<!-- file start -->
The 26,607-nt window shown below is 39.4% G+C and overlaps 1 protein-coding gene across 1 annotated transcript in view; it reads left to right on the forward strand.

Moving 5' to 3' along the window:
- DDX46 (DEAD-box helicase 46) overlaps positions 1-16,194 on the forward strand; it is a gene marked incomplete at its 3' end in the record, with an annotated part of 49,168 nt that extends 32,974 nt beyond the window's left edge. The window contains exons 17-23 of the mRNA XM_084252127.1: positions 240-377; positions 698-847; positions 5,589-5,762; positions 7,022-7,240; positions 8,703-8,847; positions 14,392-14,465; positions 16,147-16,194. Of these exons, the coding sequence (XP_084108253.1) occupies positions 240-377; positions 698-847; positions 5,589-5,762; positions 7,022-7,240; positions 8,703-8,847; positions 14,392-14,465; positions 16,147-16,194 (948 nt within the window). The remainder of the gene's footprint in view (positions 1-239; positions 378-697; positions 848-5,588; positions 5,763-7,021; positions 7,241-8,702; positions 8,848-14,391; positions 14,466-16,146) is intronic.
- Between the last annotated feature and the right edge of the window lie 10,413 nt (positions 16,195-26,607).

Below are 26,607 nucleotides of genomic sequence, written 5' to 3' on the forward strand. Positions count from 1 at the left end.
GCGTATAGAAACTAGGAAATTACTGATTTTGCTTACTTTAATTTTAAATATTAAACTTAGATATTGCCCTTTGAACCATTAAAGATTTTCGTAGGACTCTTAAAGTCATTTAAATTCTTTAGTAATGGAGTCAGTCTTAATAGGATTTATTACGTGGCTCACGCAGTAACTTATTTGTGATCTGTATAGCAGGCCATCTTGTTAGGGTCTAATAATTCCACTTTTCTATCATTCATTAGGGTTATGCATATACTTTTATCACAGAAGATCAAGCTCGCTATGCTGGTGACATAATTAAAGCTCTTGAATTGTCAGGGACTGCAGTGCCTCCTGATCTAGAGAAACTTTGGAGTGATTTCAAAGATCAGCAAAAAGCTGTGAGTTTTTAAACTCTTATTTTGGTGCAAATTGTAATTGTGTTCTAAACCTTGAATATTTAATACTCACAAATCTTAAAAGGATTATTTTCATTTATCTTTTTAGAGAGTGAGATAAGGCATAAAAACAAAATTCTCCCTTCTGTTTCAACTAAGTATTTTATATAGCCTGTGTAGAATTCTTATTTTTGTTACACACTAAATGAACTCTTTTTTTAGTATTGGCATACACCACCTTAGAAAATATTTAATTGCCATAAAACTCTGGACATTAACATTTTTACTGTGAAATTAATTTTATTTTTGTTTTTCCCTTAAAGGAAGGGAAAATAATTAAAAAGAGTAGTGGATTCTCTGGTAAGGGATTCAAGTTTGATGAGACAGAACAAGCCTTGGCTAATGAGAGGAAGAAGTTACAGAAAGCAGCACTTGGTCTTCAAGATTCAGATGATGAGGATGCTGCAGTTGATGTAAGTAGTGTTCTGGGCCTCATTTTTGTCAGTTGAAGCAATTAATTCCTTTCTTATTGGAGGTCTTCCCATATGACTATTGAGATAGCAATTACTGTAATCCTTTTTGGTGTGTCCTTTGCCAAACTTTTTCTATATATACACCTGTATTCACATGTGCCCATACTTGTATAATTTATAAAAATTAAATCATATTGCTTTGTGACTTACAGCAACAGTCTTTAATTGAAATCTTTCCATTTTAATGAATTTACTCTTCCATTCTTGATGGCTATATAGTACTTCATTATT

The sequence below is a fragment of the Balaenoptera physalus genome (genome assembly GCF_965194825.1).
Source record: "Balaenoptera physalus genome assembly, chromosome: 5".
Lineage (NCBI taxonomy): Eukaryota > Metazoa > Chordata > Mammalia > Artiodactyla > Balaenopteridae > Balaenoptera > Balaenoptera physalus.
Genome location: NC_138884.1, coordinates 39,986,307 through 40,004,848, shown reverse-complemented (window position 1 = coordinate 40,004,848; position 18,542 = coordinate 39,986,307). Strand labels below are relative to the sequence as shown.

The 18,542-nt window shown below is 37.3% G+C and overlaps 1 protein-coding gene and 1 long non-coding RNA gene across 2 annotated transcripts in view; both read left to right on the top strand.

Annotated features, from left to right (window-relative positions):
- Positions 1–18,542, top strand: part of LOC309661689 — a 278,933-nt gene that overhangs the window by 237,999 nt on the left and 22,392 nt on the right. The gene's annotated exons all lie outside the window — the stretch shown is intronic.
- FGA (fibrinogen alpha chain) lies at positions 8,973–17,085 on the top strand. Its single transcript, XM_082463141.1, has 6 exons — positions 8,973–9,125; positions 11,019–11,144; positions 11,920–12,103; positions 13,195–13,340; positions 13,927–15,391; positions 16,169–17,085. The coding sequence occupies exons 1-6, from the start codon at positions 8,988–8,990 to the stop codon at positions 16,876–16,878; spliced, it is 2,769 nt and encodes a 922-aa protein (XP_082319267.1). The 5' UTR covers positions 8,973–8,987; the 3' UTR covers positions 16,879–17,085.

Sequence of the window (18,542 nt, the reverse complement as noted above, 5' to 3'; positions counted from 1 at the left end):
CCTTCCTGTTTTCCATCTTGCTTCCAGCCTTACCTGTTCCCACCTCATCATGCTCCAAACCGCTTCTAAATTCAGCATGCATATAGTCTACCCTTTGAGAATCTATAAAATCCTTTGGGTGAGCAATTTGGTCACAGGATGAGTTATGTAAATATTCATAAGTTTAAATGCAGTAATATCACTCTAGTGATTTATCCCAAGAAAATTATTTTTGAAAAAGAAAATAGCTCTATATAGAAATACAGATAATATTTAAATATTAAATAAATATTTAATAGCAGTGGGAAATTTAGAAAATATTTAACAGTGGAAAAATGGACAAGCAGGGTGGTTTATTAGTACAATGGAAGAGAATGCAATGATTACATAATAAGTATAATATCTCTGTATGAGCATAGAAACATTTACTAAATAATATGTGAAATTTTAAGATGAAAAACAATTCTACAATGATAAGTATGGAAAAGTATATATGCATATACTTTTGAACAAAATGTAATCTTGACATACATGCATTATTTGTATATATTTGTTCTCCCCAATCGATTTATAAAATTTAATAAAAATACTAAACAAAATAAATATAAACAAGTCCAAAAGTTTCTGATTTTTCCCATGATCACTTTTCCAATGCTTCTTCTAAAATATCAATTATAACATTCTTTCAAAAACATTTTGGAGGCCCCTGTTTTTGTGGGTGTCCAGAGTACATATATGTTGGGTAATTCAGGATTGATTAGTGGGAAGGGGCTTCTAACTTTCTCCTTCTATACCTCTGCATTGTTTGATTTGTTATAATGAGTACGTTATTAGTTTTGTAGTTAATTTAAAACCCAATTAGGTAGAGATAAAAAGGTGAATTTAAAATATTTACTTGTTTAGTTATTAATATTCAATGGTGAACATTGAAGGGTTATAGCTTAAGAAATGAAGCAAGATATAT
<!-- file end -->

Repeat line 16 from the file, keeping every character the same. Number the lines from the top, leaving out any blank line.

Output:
CCTTCCTGTTTTCCATCTTGCTTCCAGCCTTACCTGTTCCCACCTCATCATGCTCCAAACCGCTTCTAAATTCAGCATGCATATAGTCTACCCTTTGAGAATCTATAAAATCCTTTGGGTGAGCAATTTGGTCACAGGATGAGTTATGTAAATATTCATAAGTTTAAATGCAGTAATATCACTCTAGTGATTTATCCCAAGAAAATTATTTTTGAAAAAGAAAATAGCTCTATATAGAAATACAGATAATATTTAAATATTAAATAAATATTTAATAGCAGTGGGAAATTTAGAAAATATTTAACAGTGGAAAAATGGACAAGCAGGGTGGTTTATTAGTACAATGGAAGAGAATGCAATGATTACATAATAAGTATAATATCTCTGTATGAGCATAGAAACATTTACTAAATAATATGTGAAATTTTAAGATGAAAAACAATTCTACAATGATAAGTATGGAAAAGTATATATGCATATACTTTTGAACAAAATGTAATCTTGACATACATGCATTATTTGTATATATTTGTTCTCCCCAATCGATTTATAAAATTTAATAAAAATACTAAACAAAATAAATATAAACAAGTCCAAAAGTTTCTGATTTTTCCCATGATCACTTTTCCAATGCTTCTTCTAAAATATCAATTATAACATTCTTTCAAAAACATTTTGGAGGCCCCTGTTTTTGTGGGTGTCCAGAGTACATATATGTTGGGTAATTCAGGATTGATTAGTGGGAAGGGGCTTCTAACTTTCTCCTTCTATACCTCTGCATTGTTTGATTTGTTATAATGAGTACGTTATTAGTTTTGTAGTTAATTTAAAACCCAATTAGGTAGAGATAAAAAGGTGAATTTAAAATATTTACTTGTTTAGTTATTAATATTCAATGGTGAACATTGAAGGGTTATAGCTTAAGAAATGAAGCAAGATATAT